Background: There has been an increase in children growing up in non-traditional families, such as single-parent and blended families. Children from such families have a higher prevalence of obesity and poorer health outcomes, but research on the relationship with obesogenic behaviours is limited.
Objectives: Therefore, the aim of this study was to investigate whether there are associations between family structures and obesogenic behaviours and related family rules in European children and adolescents.
Methods: The sample included 7664 children (mean age±SD: 10.9±2.9) from 4923 families who were participants of the multi-centre I.Family study (2013/2014) conducted in 8 European countries. Family structure was assessed by a detailed interview on kinship and household. Obesogenic behaviours (screen time, sleep duration, consumption of sugar-sweetened beverages (SSBs)) and family rules (rules for computer and television, bedtime routine, availability of SSBs during meals) were determined by standardized questionnaires. Multilevel mixed-effects linear and logistic regression models were used to model the associations of family structure with obesogenic behaviours and family rules. Sex, age, parental education level, number of children and adults in the household and BMI zscore were covariates in the models. Two-parent biological families were set as the reference category.
Results: Children from single-parent families were less likely to have family rules regarding screen time (OR: 0.62, 95% CI: 0.40–0.94, p=0.026) with higher reported hours of screen time per week (β=2.70h/week, 95% CI: 1.39– 4.00, p<0.001). The frequency of weekly SSB consumption differed by family structure in a sex-specific manner: girls from single-parent (β=3.19 frequency/week, 95% CI: 0.91–5.47, p=0.006) and boys from blended/adoptive families (β=3.01 frequency/week, 95% CI: 0.99–5.03, p=0.004) consumed more SSBs. Sleep duration, bedtime routines and availability of SSBs during meals did not differ between children from these family structures. Parental education did not modify any of these associations.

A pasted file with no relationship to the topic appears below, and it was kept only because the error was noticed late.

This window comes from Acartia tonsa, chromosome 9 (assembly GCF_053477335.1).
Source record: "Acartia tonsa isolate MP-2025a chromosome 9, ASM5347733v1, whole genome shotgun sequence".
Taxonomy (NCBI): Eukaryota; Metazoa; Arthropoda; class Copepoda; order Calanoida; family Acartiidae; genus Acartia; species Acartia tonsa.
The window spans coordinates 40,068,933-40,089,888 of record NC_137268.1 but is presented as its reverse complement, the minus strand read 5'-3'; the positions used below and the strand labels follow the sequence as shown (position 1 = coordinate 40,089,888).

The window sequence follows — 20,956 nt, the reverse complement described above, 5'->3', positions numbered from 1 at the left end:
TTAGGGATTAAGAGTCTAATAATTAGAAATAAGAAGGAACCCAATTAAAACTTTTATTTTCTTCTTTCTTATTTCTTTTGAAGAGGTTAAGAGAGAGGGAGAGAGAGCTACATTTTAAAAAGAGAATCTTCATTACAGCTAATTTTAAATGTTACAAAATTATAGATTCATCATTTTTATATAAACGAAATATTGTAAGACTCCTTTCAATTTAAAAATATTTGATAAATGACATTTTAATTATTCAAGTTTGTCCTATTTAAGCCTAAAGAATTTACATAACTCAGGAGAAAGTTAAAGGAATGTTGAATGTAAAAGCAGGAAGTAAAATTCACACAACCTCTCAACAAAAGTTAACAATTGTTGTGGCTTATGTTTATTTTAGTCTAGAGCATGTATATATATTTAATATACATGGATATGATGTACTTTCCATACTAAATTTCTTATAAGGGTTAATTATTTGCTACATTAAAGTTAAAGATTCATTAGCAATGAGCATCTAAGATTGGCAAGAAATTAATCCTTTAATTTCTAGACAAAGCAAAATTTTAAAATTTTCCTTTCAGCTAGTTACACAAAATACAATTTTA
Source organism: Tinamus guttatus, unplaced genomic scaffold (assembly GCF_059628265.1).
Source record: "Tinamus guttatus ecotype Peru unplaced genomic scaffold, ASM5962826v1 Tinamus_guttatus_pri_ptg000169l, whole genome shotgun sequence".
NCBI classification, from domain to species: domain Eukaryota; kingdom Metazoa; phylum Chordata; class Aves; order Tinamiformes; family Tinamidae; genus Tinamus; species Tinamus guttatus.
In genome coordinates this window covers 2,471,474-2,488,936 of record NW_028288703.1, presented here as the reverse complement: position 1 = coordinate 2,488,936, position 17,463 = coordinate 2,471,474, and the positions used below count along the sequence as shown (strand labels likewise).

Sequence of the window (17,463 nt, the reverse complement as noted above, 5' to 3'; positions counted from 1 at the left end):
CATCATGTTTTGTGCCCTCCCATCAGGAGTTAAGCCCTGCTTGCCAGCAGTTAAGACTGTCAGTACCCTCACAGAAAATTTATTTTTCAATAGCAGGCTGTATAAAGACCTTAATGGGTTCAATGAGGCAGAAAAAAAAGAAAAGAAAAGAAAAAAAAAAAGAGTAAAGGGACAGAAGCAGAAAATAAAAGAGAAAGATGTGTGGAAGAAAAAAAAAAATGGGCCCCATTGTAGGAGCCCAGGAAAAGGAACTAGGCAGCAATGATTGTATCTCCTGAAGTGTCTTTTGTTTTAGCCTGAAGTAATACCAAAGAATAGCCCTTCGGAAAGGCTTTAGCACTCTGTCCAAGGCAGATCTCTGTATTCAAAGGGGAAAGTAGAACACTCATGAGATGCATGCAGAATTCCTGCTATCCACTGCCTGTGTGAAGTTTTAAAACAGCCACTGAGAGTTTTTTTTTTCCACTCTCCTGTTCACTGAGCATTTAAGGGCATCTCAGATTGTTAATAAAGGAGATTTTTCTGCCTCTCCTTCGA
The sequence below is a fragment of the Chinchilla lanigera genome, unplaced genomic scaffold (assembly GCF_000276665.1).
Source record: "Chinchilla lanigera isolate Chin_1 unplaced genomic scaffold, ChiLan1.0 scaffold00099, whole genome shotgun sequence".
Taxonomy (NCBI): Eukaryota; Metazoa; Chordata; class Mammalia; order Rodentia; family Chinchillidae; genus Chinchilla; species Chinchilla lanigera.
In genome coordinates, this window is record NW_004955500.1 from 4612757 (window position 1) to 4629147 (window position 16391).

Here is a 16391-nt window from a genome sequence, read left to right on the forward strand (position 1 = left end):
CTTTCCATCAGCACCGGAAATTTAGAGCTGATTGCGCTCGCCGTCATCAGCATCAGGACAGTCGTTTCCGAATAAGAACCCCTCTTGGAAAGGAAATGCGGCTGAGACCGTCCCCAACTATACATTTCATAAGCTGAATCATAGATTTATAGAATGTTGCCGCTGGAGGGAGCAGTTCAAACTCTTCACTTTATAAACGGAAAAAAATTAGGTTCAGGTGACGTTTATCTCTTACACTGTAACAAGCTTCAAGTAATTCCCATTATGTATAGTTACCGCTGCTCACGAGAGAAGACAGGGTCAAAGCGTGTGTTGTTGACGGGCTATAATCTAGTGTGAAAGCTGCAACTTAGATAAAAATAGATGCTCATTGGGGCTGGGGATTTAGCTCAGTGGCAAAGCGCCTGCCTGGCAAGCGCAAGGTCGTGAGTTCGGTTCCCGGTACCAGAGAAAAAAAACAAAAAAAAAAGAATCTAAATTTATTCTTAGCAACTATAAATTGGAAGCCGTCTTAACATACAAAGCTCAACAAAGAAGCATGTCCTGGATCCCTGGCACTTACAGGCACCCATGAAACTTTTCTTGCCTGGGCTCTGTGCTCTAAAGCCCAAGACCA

Conclusions: Parents in non-traditional family structures appear to experience more difficulties in restricting screen time and the intake of SSBs in their children than parents in traditional two-parent family structures. Our findings therefore suggest that additional support and effective strategies for parents in non-traditional families may help to reduce obesogenic behaviours in children from such family types.